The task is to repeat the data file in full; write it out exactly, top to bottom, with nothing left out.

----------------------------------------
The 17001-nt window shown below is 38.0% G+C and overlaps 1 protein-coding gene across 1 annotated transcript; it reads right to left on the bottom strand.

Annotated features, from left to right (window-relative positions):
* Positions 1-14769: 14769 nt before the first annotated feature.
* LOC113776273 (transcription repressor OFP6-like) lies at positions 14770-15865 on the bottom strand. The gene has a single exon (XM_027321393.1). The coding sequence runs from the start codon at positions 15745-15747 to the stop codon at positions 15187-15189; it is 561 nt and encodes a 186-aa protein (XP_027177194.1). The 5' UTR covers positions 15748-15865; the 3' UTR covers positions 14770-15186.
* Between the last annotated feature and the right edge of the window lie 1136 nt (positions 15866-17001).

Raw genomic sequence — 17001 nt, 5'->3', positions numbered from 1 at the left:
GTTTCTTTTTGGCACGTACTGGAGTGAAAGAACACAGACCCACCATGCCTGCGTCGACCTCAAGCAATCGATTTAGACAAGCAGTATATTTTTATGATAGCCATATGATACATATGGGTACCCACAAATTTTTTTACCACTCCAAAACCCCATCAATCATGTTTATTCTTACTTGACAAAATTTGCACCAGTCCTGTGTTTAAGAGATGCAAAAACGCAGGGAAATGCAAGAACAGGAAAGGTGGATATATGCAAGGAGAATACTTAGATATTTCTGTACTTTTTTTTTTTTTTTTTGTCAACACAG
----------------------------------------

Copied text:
The 17001-nt window shown below is 38.0% G+C and overlaps 1 protein-coding gene across 1 annotated transcript; it reads right to left on the bottom strand.

Annotated features, from left to right (window-relative positions):
* Positions 1-14769: 14769 nt before the first annotated feature.
* LOC113776273 (transcription repressor OFP6-like) lies at positions 14770-15865 on the bottom strand. The gene has a single exon (XM_027321393.1). The coding sequence runs from the start codon at positions 15745-15747 to the stop codon at positions 15187-15189; it is 561 nt and encodes a 186-aa protein (XP_027177194.1). The 5' UTR covers positions 15748-15865; the 3' UTR covers positions 14770-15186.
* Between the last annotated feature and the right edge of the window lie 1136 nt (positions 15866-17001).

Raw genomic sequence — 17001 nt, 5'->3', positions numbered from 1 at the left:
GTTTCTTTTTGGCACGTACTGGAGTGAAAGAACACAGACCCACCATGCCTGCGTCGACCTCAAGCAATCGATTTAGACAAGCAGTATATTTTTATGATAGCCATATGATACATATGGGTACCCACAAATTTTTTTACCACTCCAAAACCCCATCAATCATGTTTATTCTTACTTGACAAAATTTGCACCAGTCCTGTGTTTAAGAGATGCAAAAACGCAGGGAAATGCAAGAACAGGAAAGGTGGATATATGCAAGGAGAATACTTAGATATTTCTGTACTTTTTTTTTTTTTTTTTGTCAACACAG